Activity Goal 3.6.4 (Surveillance Research): Conduct surveillance research to develop new methods and tools to measure infectious disease exposures among public safety workers.

Burden

The public safety sector workforce includes emergency medical service (EMS), corrections, law enforcement and fire service. These public safety professionals can be exposed to airborne and vector-borne infectious diseases and blood and bodily fluid disease causing pathogens in performing their duties. These regularly include tuberculosis, human immunodeficiency virus (HIV), Hepatitis B and C, influenza, and methicillin-resistant Staphylococcus aureus (MRSA), with the additional potential to involve emerging or epidemic threats such as but not limited to Ebola.[Thomas et al. 2017; Roberts 2014; Amiry et al. 2013; Sayed et al.2011; Gershop et al. 2007; Speers 2014; IAFF 2000] EMS and fire service workers provide lifesaving, medical support and other functions in unpredictable and uncontrolled environments and under adverse conditions which can increase the risk of exposure. [Sayed 2011]. Corrections officers can be exposed to a variety of infectious agents when interacting with detainees and inmates [Bick 2007; Gershop et al. 2007]. Infectious agents vary in their routes of transmission and can occur via contact with the skin, mucous membranes such as the eyes and nose, or inhalation. Not wearing appropriate personal protective equipment (PPE) such as respiratory protection, eye/face protection, gloves and gowns can increase the risk of exposures.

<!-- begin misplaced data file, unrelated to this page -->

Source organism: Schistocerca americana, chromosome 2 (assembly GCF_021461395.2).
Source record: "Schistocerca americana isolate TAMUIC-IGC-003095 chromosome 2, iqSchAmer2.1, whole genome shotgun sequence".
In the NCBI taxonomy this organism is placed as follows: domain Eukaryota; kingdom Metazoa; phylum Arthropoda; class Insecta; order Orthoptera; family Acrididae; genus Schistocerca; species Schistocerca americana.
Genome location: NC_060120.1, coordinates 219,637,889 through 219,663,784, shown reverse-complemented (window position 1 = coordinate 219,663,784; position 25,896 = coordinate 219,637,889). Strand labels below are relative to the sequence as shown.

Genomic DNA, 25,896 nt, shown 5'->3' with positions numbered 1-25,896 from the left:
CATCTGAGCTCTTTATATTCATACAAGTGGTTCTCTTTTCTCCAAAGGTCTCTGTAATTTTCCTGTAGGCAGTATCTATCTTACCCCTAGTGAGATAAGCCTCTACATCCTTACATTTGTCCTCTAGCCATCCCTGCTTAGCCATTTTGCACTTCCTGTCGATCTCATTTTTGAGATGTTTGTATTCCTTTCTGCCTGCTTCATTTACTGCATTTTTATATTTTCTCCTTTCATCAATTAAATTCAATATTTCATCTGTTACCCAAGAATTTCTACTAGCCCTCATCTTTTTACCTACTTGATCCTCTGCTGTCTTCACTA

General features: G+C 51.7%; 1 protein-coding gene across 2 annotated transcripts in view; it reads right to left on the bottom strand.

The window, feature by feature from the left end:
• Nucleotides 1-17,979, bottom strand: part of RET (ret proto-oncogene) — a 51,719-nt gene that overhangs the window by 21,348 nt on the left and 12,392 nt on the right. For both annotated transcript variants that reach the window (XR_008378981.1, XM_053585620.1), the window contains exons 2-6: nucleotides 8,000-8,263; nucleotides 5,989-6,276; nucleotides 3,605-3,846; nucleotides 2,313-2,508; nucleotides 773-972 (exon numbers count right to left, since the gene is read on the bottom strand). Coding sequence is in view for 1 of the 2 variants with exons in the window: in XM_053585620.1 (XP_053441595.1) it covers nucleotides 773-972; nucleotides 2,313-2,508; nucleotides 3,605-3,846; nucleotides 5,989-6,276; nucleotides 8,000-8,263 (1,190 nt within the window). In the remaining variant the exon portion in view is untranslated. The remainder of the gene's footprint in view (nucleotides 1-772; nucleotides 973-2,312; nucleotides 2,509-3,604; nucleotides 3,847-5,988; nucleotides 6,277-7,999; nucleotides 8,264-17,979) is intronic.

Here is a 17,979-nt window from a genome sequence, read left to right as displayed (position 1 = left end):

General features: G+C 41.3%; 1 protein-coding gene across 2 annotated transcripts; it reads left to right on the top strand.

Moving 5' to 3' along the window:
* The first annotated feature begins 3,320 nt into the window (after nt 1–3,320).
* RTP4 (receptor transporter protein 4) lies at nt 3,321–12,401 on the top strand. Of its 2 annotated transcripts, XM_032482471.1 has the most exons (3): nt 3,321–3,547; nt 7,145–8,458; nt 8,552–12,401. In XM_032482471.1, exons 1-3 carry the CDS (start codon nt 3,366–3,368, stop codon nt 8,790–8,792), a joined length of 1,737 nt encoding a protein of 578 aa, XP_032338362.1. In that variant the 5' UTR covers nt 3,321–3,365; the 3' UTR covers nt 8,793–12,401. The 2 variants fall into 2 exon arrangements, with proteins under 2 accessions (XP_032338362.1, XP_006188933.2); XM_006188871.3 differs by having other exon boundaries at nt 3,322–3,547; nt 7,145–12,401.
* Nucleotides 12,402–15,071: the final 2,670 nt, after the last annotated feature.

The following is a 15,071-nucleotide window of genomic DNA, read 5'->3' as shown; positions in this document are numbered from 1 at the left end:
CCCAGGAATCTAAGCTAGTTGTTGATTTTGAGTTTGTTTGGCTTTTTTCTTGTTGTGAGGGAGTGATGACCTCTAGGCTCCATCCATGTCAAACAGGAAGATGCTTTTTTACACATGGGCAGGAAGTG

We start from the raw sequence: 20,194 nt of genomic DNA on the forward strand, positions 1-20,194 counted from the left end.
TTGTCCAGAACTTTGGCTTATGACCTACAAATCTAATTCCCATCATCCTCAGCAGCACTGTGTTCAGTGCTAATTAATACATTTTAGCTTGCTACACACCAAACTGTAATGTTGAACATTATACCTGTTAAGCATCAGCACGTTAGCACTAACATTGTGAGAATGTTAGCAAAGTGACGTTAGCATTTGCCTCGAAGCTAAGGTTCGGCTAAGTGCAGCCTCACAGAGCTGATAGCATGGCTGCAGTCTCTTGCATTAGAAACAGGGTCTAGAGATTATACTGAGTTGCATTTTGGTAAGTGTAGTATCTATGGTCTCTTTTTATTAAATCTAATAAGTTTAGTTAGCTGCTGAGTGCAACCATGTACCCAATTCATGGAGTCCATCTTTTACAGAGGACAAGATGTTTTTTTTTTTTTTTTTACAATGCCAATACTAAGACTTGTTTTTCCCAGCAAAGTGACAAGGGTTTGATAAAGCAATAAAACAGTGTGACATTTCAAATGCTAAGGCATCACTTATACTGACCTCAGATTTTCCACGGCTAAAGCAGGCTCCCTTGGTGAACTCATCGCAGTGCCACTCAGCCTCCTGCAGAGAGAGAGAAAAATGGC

Need